He tucked her hand into the crook of his elbow without looking. The automatic assumption she would go wherever he led would have rankled coming from anyone else. But with Luke, whose usual demeanor was closed off and forbidding, the gesture made her feel wanted, accepted. As if she belonged, now and forever.
He guided her toward the outdoor terrace, where different chefs from San Francisco’s best restaurants had set up food stations. “Losing is exciting?”
She laughed. “No. It’s terrifying. But sometimes, on a night like tonight... Don’t you ever want to be surprised? Take a chance? Not know what’s going to happen in advance?”
He shook his head. “I read the last pages of a book first.”
She stopped walking, causing him to halt. “That’s terrible.”
“It’s smart. I know I won’t waste my time if the conclusion is unsatisfactory.”
“What about serendipity?” Like the serendipity of running into him outside Johanna’s office? “Or fate? Fortune?”
“Fate and fortune are excuses made by the unprepared. I know the odds and play them accordingly.” He laced his words with authority, his mouth settling into a firm line when he finished speaking.
She slid a sideways glance in his direction. “Not everything in life can be controlled,” she said softly.
He gave no indication he’d heard her, but she had to double her steps to keep up with him as he threaded his way through the crowd. She decided to relax and enjoy herself, creating mental snapshots as they sped through the party. She couldn’t wait to tell Matt all about it during their next phone call. This beat any episode of Real Housewives they’d watched in Matt’s hospital room.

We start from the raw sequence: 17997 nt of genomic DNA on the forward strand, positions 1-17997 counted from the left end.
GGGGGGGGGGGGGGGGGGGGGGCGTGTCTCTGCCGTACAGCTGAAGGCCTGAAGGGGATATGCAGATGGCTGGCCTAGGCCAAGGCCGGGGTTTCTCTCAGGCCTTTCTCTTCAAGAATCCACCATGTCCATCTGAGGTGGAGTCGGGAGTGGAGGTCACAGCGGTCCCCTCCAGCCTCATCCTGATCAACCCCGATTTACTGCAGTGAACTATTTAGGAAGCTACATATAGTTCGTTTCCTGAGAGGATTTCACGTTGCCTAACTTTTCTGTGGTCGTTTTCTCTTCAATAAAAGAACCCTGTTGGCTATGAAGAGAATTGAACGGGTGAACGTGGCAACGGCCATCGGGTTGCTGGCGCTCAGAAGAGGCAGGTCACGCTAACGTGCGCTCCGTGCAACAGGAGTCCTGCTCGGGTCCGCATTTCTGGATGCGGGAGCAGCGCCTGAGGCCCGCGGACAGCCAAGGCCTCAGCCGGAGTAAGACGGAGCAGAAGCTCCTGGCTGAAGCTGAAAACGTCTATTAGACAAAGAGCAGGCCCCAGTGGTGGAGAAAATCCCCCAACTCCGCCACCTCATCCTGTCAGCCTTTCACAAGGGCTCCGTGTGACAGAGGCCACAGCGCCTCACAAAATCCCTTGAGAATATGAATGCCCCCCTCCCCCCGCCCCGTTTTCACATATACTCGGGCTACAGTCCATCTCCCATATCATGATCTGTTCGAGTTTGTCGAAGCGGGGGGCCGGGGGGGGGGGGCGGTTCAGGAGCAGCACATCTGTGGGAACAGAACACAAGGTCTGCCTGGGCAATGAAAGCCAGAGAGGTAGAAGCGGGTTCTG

Luke slowed down once they arrived on the stone terrace wrapping the length of the mansion. It was lined by long buffet tables, each one labeled with the name of one of San Francisco’s most exclusive eateries. She tugged on his arm.
“Is that Shijo Nagao?” she asked, indicating a chef standing behind a station offering sushi prepared to order. Nagao’s restaurant had a yearlong reservation waiting list.
Luke glanced over. “I believe so.”
Danica dropped her hand from his sleeve. “See you later.”
He grabbed her fingers. “You’re ditching your work assignment? For raw fish?”
“Sushi,” she corrected, allowing her hand to linger in his so she could enjoy the fizzy crackles his touch sent singing through her blood. “Expertly prepared, delicious raw fish. And omega-3 is vital to brain function. I’m sure you agree this would help me excel at my responsibilities.” She flashed him a grin, daring him to find fault with her logic.
He narrowed his gaze. “What happened to the woman with the New England palate?”
“She likes fish.”
“Fish served with wasabi. If you don’t like salsa...”
She shuddered. “No wasabi. Never trust anything green and pasty.”
He raised his eyebrows in horror, but his upturned mouth betrayed his amusement. “If I didn’t have other reasons to trust your judgment, I would reconsider our relationship.”
The word relationship sent shockwaves throughout her body. She shook her head at herself. He meant it in a professional sense. “How can you eat sushi with wasabi? It destroys the flavor,” she said.
“What? No. It enhances it. It’s a—”
“Let me guess. Chemical reaction.” She raised a teasing eyebrow.
“Yep. Some pairings are proven by trial and time to be the only choice for each other.”
“I bet if we ask Chef Nagao, he will tell you when diners add extra wasabi to their meal, it is a sign they can’t appreciate the chef’s subtle flavors and shouldn’t be served the best fish.”
Luke swung his attention from Nagao’s chef station and focused on her. “Really?”
She nodded. “The diner misses out by insisting on wasabi.”
Guests began to pack the space where they stood. Luke stepped closer to her, his presence acting like a shield. The beginning of his five-o’clock shadow was making its appearance. “Misses out,” he said, his gaze warm on hers.
Something fluttered in her stomach, and she couldn’t attribute it to her lack of an evening meal. “Yes.”